Happy Birthday to a best buddy – who also happens to be a Canadian Icon.
By Charlie Hodge
Getting to Parksville Nov.4 is a long, cold trip, however who knows.
It’s rare to wish someone a happy 99th birthday and even more meaningful when the character is one of your dearest friends.
Howie Meeker is much more than just a good buddy though. He’s also a mentor, brother, father, grandfather, and hero. Not to mention a true Canadian icon.
I had the unique, distinct pleasure of hanging out almost daily with the ‘golly-gee’ guy for five years during the mid-to late 1990’s when Howie and I worked on two books together, including his biography, Golly Gee It’s Me. It was a wonderful, life altering experience.
My respect and admiration for the man increased each day that ticked by. To say he is a class act is an understatement.
Many readers remember Meeker as the voice and face of Hockey Night in Canada, and TSN, for literally decades of broadcasting. Yet there are many other impressive attributes about the man.
The most significant is winning the prestigious Order of Canada our country’s highest civilian honour. The Order recognizes a lifetime of outstanding achievement, dedication to community, and service to the nation.
Certainly he deserves it – I have met no man who better personifies the word professional. I saw him at the best and worst of times and my respect never faded, once. Howard William Meeker was born Nov. 4 1923 in Kitchener-Waterloo, Ontario and learned early the value of hard work and integrity.
He was already a promising young junior hockey player in Stratford when WWII broke out. Like manyHowie accepted the challenge to make a difference.
As far as Meeker is concerned, anything and everything he’s done in life since the spring of 1944 has been a bonus. That was the day a grenade blew up between his legs, knocking him into the air, out of the army, and certainly out of contention as a potential candidate for the NHL. In fact, after removing more than 60 pieces of lead and Bakelite from his ankles, legs, groin and testicles, medical doctors told Howie he’d be lucky to walk again, let alone skate.
Those Allied Forces doctors, like many NHL scouts and future opponents, didn’t know the burning tenacity within ‘Hurricane Howie’.
It was the same gusto that earned him the 1946-47 Calder Trophy (rookie of the year award), two rookie records and his first Stanley Cup. When his first NHL season was over Howie had scored 27 goals, including an amazing five-goal affair against Chicago, and 45 points. The 27-goal record survived until Bernie Geoffrion scored 30 in his 1952 Calder winning season. However, Meeker’s five-goal game performance still stands today. Not bad for a guy never supposed to skate again.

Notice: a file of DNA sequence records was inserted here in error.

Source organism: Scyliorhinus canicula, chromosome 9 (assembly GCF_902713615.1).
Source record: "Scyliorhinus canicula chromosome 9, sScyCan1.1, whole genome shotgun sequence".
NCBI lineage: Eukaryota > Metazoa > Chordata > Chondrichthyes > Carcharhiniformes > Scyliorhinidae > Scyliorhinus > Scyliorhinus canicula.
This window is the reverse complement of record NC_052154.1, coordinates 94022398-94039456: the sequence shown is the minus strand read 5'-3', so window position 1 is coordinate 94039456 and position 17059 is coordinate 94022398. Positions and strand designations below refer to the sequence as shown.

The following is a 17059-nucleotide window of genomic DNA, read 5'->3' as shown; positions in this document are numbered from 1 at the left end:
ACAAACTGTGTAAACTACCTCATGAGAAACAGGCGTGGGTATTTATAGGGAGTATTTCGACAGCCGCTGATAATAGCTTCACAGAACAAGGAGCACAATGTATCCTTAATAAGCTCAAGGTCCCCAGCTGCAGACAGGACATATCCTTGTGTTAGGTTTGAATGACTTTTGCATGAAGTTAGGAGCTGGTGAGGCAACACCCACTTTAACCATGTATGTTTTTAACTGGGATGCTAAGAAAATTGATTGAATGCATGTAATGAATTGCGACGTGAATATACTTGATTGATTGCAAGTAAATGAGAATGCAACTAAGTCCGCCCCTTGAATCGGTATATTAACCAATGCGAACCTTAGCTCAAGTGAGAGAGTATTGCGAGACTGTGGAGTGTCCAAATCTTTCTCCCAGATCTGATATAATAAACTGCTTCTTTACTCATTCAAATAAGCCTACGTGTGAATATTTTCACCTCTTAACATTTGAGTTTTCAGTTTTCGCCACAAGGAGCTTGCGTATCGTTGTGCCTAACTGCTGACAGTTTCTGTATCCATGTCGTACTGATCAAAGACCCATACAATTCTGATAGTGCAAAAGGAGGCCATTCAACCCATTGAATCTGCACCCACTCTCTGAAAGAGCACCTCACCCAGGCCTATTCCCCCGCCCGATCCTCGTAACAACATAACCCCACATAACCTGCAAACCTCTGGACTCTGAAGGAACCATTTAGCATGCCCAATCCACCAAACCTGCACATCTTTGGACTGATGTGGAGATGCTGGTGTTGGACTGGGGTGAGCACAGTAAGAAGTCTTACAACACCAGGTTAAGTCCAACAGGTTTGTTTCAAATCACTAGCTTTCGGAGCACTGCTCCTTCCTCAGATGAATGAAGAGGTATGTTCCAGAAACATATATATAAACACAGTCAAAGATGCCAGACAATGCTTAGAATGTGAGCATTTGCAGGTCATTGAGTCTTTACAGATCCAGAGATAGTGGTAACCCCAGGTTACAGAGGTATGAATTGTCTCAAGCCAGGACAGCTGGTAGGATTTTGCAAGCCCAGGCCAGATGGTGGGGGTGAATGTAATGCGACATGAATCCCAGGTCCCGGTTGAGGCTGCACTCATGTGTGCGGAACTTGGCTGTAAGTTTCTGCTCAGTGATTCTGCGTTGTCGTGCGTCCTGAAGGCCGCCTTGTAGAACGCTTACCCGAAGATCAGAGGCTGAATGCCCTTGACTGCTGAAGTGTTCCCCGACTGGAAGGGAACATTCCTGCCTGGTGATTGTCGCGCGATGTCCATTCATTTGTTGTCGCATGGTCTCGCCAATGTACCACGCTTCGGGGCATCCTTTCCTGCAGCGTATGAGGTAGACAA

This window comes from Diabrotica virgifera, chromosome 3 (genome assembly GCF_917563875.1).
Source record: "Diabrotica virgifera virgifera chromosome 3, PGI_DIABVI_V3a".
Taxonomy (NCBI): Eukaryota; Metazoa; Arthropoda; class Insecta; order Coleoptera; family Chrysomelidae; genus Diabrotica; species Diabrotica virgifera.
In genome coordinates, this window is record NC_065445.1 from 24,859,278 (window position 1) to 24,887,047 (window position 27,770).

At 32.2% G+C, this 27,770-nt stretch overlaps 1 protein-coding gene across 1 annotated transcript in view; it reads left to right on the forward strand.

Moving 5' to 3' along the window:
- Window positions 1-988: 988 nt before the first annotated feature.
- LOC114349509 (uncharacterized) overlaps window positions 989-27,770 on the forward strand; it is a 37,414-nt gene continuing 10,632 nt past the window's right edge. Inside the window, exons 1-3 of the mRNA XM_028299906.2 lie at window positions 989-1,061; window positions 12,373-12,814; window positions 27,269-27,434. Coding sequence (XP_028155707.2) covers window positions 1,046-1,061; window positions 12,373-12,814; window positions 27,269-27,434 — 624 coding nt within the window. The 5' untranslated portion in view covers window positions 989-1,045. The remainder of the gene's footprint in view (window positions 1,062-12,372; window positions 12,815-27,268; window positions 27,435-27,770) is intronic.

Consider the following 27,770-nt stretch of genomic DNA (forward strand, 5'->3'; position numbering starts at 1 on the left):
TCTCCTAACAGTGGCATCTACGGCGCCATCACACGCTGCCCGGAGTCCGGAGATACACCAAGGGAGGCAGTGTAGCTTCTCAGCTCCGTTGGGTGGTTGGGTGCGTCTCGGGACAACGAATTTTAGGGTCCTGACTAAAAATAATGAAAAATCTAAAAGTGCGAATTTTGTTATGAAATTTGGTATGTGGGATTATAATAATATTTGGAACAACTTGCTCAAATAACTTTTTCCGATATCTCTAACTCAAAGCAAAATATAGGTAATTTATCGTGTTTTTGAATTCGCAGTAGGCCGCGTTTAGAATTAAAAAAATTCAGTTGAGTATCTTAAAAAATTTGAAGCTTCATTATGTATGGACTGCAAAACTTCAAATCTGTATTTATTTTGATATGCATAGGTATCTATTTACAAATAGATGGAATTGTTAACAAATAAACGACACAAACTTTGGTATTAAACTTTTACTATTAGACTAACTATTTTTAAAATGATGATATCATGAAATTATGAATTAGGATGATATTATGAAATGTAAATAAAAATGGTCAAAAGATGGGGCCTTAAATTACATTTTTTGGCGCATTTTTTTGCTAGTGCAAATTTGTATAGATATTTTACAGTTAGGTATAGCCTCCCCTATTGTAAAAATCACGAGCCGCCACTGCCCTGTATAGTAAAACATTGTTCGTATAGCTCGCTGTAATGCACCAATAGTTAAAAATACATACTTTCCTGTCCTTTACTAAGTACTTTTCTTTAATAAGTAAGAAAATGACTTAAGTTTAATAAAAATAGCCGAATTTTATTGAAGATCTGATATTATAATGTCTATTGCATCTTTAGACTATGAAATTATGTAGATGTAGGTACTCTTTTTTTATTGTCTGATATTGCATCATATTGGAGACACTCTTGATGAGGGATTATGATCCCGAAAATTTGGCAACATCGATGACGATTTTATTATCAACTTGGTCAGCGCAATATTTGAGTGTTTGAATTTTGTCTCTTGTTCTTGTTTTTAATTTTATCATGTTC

“When I made the National Hockey League that first season I thought I’d died and gone to heaven. I was the happiest man in Canada. Absolutely nothing beat that feeling those first few games wearing a Maple Leaf sweater on my chest,” Meeker recalls.
Howie also beat another promising rookie for the Calder, Gordie Howe. The lanky forward from Floral, Saskatchewan saw limited action, but plenty of attention. Everyone knew Howe was going to be a superb player. Howie beating Gordie for the Calder Trophy remains one of the great hockey trivia answers. Even Meeker grimaces at the comparisons.
“That had to be the greatest miscarriage of hockey justice ever. The comparisons were not even fair. I was a 24-year old man just back from war; he was a 17-year old gangly kid. You knew he was going to be a star some day, but he was just barely out of diapers,” Meeker squeaks. “Shucks, in the years to come I couldn’t have carried Gordie’s equipment bag.”
While playing for the Leafs he also was elected and served as a Member of Parliament (Conservative-Waterloo-South).
During the eight seasons he played in the league he garnered four Stanley Cup rings and some very memorable moments.
After leaving the NHL he immediately coached Pittsburgh of the American Hockey League (the Leaf farm team) for two successful seasons and then spent one dismal season as coach of his beloved Leafs. The following spring he was named GM of the Leafs but was canned a few months later after punching Stafford Smythe (Conn’s kid) in the nose.
“It was my best punch in hockey,” he chuckles.
Meeker moved to the Maritimes and went to work coaching senior and junior hockey, and eventually ran the entire Avalon Minor Hockey system in St. John’s, Newfoundland. He also earned a living working regular radio and TV sports shows, traveled the entire ‘Rock’ as a sales representative and supplier for various companies including Samsonite luggage, Winchester Guns and Ammunition, and Brunswick Bowling, and also began his own hockey schools.
In 1968 Meeker was invited to sit in as a guest colour commentator for a Hockey Night in Canada broadcast in Montreal and wound up staying behind the cameras of professional hockey broadcasting for 30 years. His efforts were finally acknowledged in 1998 when he was named to the Hockey Hall of Fame as the recipient of the Foster Hewitt Memorial Award for broadcast excellence.
Perhaps Howie’s greatest legacy to hockey and life, has been his relentless work with youth in teaching the game of hockey. He instructed hockey players across North America in the fundamentals of the games through his hockey schools for more than 30 years, and spent countless hours involved in fund raising and charity events – particularly those involving youth and Special Olympics.
Howie received his Order of Canada for, “his contributions to hockey as a broadcaster and coach to players across the nation.”
Being a class act is simply icing on the cake.